HotSpots H2O, December 26: Yemen Cholera Cases Top 1 Million

The Global Rundown

Egypt’s Foreign Minister plans a trip to Ethiopia as the two countries spar over a multi-billion dollar Nile river dam project. Thousands of Somali refugees return to drought and conflict in their home country after being forced out of Kenya’s Dadaab camp. The number of suspected cholera cases in Yemen bypasses 1 million. The UN Secretary-General says the average length of conflicts is increasing and calls water scarcity a “growing concern.” The Donetsk water filtration station remains a target as fighting in eastern Ukraine escalates to the worst level since February.

“As the situation of returnees in Somalia becomes increasingly desperate, large scale returns from Dadaab are simply not viable.” –Chairman Mohamed, Head of Refugee and Migrant Rights at Amnesty International, in reference to thousands of Somali refugees who were pressured to return to Somalia when the Kenyan government announced it was closing its Dadaab camp. The returnees are now facing drought, starvation, and renewed displacement as instability in Somalia continues. Amnesty International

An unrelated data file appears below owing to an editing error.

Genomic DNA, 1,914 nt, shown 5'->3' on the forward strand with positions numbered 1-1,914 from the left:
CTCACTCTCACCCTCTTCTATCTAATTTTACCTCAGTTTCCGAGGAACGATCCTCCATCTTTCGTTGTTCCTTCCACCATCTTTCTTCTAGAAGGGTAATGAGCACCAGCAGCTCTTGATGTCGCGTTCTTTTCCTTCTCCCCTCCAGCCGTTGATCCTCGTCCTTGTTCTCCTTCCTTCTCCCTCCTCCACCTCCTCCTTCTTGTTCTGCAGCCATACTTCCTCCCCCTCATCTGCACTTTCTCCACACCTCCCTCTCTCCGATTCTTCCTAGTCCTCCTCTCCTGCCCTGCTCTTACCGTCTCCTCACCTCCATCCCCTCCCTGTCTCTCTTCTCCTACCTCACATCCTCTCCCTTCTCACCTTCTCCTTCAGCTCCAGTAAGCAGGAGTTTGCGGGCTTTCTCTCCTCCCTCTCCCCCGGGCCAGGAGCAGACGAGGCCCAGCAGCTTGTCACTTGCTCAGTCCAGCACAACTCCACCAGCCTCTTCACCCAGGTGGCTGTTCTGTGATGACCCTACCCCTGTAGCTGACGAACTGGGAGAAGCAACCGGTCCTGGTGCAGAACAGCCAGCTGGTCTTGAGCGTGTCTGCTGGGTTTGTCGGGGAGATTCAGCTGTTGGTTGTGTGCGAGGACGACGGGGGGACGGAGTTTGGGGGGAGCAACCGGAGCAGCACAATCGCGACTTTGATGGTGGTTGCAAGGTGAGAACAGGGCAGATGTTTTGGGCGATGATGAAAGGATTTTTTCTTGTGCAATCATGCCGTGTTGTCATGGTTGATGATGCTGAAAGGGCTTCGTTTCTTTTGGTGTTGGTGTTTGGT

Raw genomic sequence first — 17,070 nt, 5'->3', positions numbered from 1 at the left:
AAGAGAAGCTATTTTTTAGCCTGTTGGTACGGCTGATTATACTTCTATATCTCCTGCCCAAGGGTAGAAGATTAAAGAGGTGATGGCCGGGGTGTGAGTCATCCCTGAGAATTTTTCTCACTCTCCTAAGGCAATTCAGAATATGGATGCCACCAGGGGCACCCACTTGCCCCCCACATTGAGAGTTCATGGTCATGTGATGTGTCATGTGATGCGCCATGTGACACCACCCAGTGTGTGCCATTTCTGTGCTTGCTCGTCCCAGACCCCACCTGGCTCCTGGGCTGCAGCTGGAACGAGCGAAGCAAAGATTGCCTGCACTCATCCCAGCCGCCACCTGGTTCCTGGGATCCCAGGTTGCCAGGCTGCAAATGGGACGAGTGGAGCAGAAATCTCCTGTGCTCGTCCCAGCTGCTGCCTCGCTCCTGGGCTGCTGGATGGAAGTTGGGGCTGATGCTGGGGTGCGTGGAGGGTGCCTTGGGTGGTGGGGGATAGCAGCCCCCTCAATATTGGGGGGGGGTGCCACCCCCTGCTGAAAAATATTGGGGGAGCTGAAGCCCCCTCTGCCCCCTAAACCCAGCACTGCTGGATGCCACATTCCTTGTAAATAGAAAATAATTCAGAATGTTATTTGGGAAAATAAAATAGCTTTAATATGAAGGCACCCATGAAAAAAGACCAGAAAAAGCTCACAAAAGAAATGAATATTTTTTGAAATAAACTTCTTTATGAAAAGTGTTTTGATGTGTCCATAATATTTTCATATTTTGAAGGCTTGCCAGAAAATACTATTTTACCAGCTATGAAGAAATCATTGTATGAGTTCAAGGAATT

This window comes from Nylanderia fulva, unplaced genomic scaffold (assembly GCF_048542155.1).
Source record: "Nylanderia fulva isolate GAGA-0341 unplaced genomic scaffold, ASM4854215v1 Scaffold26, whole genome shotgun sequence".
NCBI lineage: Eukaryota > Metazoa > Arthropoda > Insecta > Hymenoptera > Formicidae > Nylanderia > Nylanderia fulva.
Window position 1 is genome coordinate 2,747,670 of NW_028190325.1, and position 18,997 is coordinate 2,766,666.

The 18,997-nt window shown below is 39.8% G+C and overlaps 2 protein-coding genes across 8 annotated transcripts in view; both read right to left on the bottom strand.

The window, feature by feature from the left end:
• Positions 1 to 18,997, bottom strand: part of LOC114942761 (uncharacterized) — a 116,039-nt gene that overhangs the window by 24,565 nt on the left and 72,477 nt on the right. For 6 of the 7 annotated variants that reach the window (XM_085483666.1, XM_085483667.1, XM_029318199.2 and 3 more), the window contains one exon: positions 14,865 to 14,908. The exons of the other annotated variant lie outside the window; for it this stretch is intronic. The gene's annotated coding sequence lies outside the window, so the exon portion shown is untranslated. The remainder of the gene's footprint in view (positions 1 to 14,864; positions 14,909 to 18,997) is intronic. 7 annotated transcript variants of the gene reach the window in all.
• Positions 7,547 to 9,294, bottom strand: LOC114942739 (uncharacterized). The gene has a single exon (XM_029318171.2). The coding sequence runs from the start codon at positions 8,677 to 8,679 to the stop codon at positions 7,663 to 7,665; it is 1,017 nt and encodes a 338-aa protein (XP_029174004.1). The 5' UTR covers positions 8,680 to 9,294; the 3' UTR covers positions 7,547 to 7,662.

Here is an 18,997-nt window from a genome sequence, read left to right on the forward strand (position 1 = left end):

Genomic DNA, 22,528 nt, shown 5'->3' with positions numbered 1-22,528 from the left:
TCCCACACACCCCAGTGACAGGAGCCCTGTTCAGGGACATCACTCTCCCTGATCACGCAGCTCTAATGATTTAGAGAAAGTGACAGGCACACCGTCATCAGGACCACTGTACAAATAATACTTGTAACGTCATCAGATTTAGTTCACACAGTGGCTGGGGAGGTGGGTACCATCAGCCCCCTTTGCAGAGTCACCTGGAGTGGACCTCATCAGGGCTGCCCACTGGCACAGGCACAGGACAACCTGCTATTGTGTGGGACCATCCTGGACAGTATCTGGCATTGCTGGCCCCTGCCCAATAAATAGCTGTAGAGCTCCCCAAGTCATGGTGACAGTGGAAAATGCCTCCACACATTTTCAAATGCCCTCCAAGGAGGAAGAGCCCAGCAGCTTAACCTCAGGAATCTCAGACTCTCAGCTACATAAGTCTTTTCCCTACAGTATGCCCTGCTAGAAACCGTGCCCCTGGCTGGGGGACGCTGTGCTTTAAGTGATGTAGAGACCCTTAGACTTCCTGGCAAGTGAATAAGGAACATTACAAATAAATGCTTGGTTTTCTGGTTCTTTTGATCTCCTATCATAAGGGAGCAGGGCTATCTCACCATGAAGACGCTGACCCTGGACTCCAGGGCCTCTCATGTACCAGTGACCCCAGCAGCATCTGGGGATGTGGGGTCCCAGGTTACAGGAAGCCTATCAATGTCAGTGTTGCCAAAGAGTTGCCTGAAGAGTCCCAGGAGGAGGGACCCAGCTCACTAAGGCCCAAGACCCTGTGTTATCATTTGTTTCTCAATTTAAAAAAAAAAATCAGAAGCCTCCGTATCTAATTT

In context: Drought, Heat, and Conflict Strand Residents of Dadaab

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By The Numbers

1 million Number of suspected cholera cases in Yemen, according to the most recent Red Cross update. The waterborne disease has killed at least 2,226 people and continues to spread throughout the war-torn country. BBC

In context: Clean Water Runs Out and Yemen Hovers on Edge of Another Epidemic

4,184 miles Length of the Nile River, stretching from Lake Victoria to the Mediterranean, that provides water and commerce to Egypt, Ethiopia, and Sudan. Ethiopia’s recent construction of a multi-billion dollar dam has caused dissent with Egypt and Sudan, who fear the project could hurt their water supply. Egypt’s Foreign Minister plans to visit Ethiopia next week for further talks on the dam. Reuters

Science, Studies, And Reports

Today’s conflicts are lasting more than 20 years on average and often involve multiple groups competing for control of government, natural resources, or territory, according to a report by UN Secretary-General António Guterres. The UN chief also referred to water scarcity as a “growing concern” and climate change as a “threat multiplier.” ABC News

On The Radar

Violence in eastern Ukraine has escalated to the worst levels since February, according to local officials. Much of the shelling has been near the Donetsk water filtration station, which already been damaged several times during the conflict and houses a system of chlorine gas pipes. Reuters

Kayla Ritter is a recent graduate of Michigan State University, where she studied International Relations and Teaching English to Speakers of Other Languages. She is currently based in Manton, Michigan. Kayla enjoys running, writing, and traveling. Contact Kayla Ritter